A Guide To Understanding Your Dental Cleaning

Most adults know they need to visit their dentist and hygienist every six months and that the hygienist is the one that cleans your teeth. You may be tempted to skip a cleaning now and again, either to save time or money. In many cases, the hygiene appointment is the most crucial aspect to your ongoing dental health. This guide can help you better understand the role of a hygienist and what you can do to keep your teeth healthy.

What a Hygienist Really Does

A hygienist is a dental health professional that actually specializes in gum and teeth health, not just simple cleanings. They primarily do this by checking for gum diseases, including gingivitis, periodontal disease and oral cancer, and performing in-depth cleanings to prevent both these diseases and tooth decay. While many people keep up on their cleanings because they don't like the look of coffee- or tea-stained teeth, the cleanings actually serve a much deeper purpose for your overall health.

Why Cleanings Are Really Needed

Stain-free teeth are just a fringe benefit of the cleaning, not the main attraction. Plaque builds up on teeth along the gum line, where it can be difficult to remove when you brush. This plaque can then get slightly below the gum line, where it then begins to harden into tartar, also called calculus. This allows bacteria to get beneath the gum line, where it can lead to gum infections or cavities. It can also lead to receding gums and tooth loss, also known as gingivitis and periodontal disease. Regular cleanings remove the plaque and beginning stages of calculus so the gums remain sealed to the teeth instead of developing pockets that can hold bacteria. The result is healthier gums and teeth.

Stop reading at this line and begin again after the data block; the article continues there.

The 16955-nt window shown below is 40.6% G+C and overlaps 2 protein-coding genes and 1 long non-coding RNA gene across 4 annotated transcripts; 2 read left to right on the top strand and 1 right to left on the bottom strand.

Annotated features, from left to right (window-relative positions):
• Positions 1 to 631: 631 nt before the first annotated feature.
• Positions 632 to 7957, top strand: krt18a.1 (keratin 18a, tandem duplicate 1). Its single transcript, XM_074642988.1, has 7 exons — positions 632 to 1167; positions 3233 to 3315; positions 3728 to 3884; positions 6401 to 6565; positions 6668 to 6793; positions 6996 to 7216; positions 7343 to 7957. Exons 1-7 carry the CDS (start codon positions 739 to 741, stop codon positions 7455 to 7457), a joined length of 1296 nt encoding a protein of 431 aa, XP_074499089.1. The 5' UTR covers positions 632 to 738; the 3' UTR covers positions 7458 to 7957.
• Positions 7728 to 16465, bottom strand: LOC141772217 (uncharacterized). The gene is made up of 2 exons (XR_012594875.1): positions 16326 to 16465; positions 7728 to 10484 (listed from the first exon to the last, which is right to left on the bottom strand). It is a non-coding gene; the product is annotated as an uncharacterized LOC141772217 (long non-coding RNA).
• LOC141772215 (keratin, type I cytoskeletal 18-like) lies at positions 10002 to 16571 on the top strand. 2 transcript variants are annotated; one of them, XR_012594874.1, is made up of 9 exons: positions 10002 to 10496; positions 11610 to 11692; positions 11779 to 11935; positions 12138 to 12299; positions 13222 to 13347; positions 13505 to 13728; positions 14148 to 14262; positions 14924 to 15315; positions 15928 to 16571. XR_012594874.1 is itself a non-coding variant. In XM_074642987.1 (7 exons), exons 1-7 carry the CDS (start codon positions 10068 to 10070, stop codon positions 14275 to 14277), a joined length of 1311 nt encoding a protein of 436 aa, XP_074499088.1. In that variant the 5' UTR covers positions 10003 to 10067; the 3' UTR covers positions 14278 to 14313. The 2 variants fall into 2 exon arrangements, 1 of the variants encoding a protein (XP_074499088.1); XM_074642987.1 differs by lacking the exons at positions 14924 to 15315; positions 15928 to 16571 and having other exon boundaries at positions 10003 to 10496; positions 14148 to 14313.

How Cleanings Are Performed

Your hygienist uses several tools to perform a cleaning. First, they measure the amount of calculus and plaque buildup on your teeth and under the gums. Then, they usually perform a basic oral cancer and infection screening of the interior of your mouth.

Next, the cleaning commences. Hygienists use a variety of tools, including handheld scrapers and ultrasonic scaler tools. The ultrasonic tool is especially useful for heavy calculus build-up since its high frequency vibrations help break the build-up loose. After the cleaning, your hygienist will then polish your teeth, which removes the stains and any remaining plaque.

What You Can Do to Help

You likely know that you should take an active role in your dental health by brushing and flossing, but you may not know the best way to handle these tasks. This is because every mouth is different. If you have slightly crooked teeth or an area where plaque builds up quickly, you should ask your hygienist how best to brush and floss these areas to slow the build-up of plaque. Your hygienist can show you tricks for angling floss or a toothbrush to get to the difficult area, or they may recommend a rubber-tipped gum stimulator. These tools are rubbed along the gum line where they can help strengthen gums to minimize bleeding while also removing plaque from difficult areas.

For more information on dental cleanings, contact a practice like Legacy Dental Arts.